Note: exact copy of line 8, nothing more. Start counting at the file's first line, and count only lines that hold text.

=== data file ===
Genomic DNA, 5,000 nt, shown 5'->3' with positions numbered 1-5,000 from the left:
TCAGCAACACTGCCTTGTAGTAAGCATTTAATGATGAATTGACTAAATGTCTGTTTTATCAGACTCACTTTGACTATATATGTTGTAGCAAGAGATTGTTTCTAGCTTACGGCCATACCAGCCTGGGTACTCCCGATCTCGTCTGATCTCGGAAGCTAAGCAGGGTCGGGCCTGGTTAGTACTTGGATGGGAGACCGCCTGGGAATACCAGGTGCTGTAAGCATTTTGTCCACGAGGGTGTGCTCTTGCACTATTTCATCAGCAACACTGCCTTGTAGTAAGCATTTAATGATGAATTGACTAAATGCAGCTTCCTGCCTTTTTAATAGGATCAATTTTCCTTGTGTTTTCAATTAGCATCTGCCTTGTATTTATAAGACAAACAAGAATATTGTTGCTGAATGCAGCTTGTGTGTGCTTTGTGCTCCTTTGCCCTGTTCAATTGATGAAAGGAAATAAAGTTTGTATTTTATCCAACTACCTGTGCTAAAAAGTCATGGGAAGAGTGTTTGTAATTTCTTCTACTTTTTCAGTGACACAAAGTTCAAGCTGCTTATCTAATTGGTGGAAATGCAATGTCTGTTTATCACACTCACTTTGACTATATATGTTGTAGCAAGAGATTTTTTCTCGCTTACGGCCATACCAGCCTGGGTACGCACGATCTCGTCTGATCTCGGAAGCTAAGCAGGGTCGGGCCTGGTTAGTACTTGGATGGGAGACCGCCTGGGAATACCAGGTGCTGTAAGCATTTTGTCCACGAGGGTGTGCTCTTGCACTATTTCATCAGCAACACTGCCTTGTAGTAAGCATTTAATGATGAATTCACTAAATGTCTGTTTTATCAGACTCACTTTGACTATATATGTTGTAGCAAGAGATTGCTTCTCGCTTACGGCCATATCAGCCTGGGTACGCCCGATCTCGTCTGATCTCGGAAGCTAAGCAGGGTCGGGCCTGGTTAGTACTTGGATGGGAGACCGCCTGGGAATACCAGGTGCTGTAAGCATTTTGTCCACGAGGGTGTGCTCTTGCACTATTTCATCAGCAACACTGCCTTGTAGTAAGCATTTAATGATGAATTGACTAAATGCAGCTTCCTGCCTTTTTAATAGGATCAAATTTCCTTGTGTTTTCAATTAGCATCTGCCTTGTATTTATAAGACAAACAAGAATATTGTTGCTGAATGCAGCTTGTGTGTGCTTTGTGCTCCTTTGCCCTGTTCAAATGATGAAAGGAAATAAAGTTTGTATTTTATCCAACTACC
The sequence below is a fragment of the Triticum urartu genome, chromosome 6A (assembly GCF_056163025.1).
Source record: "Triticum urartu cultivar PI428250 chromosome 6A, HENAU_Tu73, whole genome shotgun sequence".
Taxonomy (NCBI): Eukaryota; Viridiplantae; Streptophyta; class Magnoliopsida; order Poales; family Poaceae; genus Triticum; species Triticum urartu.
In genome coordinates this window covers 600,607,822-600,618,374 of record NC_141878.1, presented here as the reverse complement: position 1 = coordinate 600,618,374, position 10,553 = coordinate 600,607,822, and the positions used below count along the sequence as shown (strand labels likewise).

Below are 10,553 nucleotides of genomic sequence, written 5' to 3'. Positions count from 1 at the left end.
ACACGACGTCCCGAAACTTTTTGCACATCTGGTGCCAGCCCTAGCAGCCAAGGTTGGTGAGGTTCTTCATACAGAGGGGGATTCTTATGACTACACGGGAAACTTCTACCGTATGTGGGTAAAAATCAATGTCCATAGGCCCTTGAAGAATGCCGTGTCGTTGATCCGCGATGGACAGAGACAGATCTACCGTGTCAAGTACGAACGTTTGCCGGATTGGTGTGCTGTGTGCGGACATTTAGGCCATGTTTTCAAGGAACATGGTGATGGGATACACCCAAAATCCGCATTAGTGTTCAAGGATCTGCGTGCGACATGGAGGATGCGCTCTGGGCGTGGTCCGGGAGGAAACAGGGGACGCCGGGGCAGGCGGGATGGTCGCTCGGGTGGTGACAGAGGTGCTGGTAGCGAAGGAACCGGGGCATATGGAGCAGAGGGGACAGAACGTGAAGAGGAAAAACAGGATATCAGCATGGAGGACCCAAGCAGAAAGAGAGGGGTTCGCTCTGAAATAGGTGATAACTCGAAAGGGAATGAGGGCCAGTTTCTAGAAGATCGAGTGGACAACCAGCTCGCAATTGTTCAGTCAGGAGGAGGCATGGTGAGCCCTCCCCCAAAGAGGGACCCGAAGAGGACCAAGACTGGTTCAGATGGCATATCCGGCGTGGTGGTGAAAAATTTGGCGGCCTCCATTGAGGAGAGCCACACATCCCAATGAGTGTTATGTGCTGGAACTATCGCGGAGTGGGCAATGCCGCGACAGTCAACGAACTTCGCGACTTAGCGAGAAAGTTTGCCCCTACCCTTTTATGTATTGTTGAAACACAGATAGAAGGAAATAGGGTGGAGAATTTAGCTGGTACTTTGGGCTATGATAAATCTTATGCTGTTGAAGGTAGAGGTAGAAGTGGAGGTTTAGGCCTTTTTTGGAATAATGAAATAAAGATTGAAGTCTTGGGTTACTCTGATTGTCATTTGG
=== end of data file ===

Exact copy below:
ACACGACGTCCCGAAACTTTTTGCACATCTGGTGCCAGCCCTAGCAGCCAAGGTTGGTGAGGTTCTTCATACAGAGGGGGATTCTTATGACTACACGGGAAACTTCTACCGTATGTGGGTAAAAATCAATGTCCATAGGCCCTTGAAGAATGCCGTGTCGTTGATCCGCGATGGACAGAGACAGATCTACCGTGTCAAGTACGAACGTTTGCCGGATTGGTGTGCTGTGTGCGGACATTTAGGCCATGTTTTCAAGGAACATGGTGATGGGATACACCCAAAATCCGCATTAGTGTTCAAGGATCTGCGTGCGACATGGAGGATGCGCTCTGGGCGTGGTCCGGGAGGAAACAGGGGACGCCGGGGCAGGCGGGATGGTCGCTCGGGTGGTGACAGAGGTGCTGGTAGCGAAGGAACCGGGGCATATGGAGCAGAGGGGACAGAACGTGAAGAGGAAAAACAGGATATCAGCATGGAGGACCCAAGCAGAAAGAGAGGGGTTCGCTCTGAAATAGGTGATAACTCGAAAGGGAATGAGGGCCAGTTTCTAGAAGATCGAGTGGACAACCAGCTCGCAATTGTTCAGTCAGGAGGAGGCATGGTGAGCCCTCCCCCAAAGAGGGACCCGAAGAGGACCAAGACTGGTTCAGATGGCATATCCGGCGTGGTGGTGAAAAATTTGGCGGCCTCCATTGAGGAGAGCCACACATCCCAATGAGTGTTATGTGCTGGAACTATCGCGGAGTGGGCAATGCCGCGACAGTCAACGAACTTCGCGACTTAGCGAGAAAGTTTGCCCCTACCCTTTTATGTATTGTTGAAACACAGATAGAAGGAAATAGGGTGGAGAATTTAGCTGGTACTTTGGGCTATGATAAATCTTATGCTGTTGAAGGTAGAGGTAGAAGTGGAGGTTTAGGCCTTTTTTGGAATAATGAAATAAAGATTGAAGTCTTGGGTTACTCTGATTGTCATTTGG